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The month of June brought a wide variety of studies and reports into marketing and ecommerce in APAC.
Topics include media habits during Ramadhan, B2B sales tactics across APAC, video ad duration vs. popularity, Indian app security, proximity payments in China, and internet addiction in Singapore.
When you're finished reading, subscribers should check out the Econsultancy Internet Statistics Compendium for more insight.
This week saw Econsultancy's Future of Digital Marketing conference take place in London.
One of the speakers was Nic Newman, former journalist, product manager and now an academic, researching changing media.
Here are the most eye-catching digital marketing stats from APAC in April.
This month's topics include WeChat, video advertising, Indian ecommerce, Chinese digital agencies and much more.
More stats are available in Econsultancy's Internet Statistics Compendium.
Dynamic creative in video is not yet commonplace, particularly in display advertising.
The best creative minds in agency land are concentrating on other areas traditionally seen as more profitable.
So, I thought I'd trawl around and find some examples of dynamic video creative.
The top 10 Super Bowl commercials of 2016 generated almost 2.9m fewer shares than in 2015.
This year the triumphant commercial on social media was shared 893,000 times, a sharp decrease from last year's top figure of 2.5m.
Why? Well, I think advertisers have failed to spot the winning formula of previous years.
In our post about 2015 content marketing trends, BBC Worldwide’s Alex Ayling discussed how online influencers rose to prominence last year.
Brands are increasingly realising the value in partnering with influencers to amplify their message or promote their products.
I interviewed three influential YouTube vloggers to find out how they like to be approached by brands and what they look for in a brand partner.
We so very rarely see quirky or 'marmite' video creative where brands are perceived to be taking a risk.
That's especially true in the holiday period, when most brands tend to sprinkle some glitter over their ad campaigns, or add some warm humour (daft at a push, e.g. Lidl).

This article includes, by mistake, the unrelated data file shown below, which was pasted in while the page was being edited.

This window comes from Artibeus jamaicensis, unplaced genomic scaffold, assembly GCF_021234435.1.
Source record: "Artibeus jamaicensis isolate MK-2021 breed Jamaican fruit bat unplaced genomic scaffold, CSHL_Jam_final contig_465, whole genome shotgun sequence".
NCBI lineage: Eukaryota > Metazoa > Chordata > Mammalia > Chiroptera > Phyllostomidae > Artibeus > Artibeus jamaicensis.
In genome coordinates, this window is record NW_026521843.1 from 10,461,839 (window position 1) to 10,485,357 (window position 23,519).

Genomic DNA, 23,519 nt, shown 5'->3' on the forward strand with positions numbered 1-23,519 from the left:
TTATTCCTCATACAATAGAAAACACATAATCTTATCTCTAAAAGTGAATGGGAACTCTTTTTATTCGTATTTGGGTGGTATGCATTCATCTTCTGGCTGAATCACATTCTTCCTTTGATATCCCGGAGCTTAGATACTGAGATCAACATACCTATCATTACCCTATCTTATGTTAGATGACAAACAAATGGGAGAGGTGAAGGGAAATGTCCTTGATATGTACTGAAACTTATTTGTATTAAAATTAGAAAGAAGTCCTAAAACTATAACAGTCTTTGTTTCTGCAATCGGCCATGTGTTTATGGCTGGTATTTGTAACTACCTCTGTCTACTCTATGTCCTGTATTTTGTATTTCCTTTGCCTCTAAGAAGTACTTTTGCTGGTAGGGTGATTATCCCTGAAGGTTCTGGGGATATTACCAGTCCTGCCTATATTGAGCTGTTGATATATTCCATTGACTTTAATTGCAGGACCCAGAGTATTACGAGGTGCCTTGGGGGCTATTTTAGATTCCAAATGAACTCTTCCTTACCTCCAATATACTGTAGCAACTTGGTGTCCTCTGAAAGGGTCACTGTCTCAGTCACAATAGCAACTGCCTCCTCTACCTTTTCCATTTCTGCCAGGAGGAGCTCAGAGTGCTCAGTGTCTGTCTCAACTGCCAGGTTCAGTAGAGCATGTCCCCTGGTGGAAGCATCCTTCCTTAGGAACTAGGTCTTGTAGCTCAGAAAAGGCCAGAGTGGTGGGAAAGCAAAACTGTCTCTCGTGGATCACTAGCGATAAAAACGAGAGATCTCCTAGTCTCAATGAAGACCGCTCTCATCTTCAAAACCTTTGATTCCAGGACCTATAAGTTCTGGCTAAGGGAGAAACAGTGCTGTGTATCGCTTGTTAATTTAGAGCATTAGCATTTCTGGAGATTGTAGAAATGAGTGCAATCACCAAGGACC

This is partly why Robert Dyas' new commercial has made such a big impact, with more than 400,000 YouTube views in its first weekend.
Although happily it’s getting rarer, I’ve been to many pitches where the client has insisted we can’t do anything too exciting with video as ‘it’s just B2B’ – it’s incredibly frustrating.
As though the mysterious B2B audience live in a warehouse somewhere, never exposed to the latest James Bond movies or clever Meerkat-based advertising.
Welcome to another exciting edition of the weekly Econsultancy US digital marketing stats round-up.
This time we’re going to be delving into the rise of Instagram as a marketing tool, the increasing investment in data analytics, Bing’s surprising profitability and much more.
Last week two Twitter accounts, Deadspin and SBNationGif, were taken down after the NFL reported them for sharing its footage.
The footage was, of course, in the form of Vine video, that most popular format for 'real-time' sports clips.
With many sports fans now accustomed to searching Twitter for 'Vine Rooney goal' or similar (insert joke here, UK soccer fans), these DMCA takedown notices are a big deal.
Publishers and social networks have an increasingly symbiotic relationship.
Publishers seek larger audiences and social networks seek the most engaging content to keep users in-app and provide the most compelling context for advertisements.
Is there a danger in this ever-deepening relationship between social media and publishers?
Technology's inflexion points are difficult to spot without the benefit of hindsight, even for technology as widely hyped as social media and mobile video.
However, it's difficult not to get excited when surveying the social video landscape in late 2015.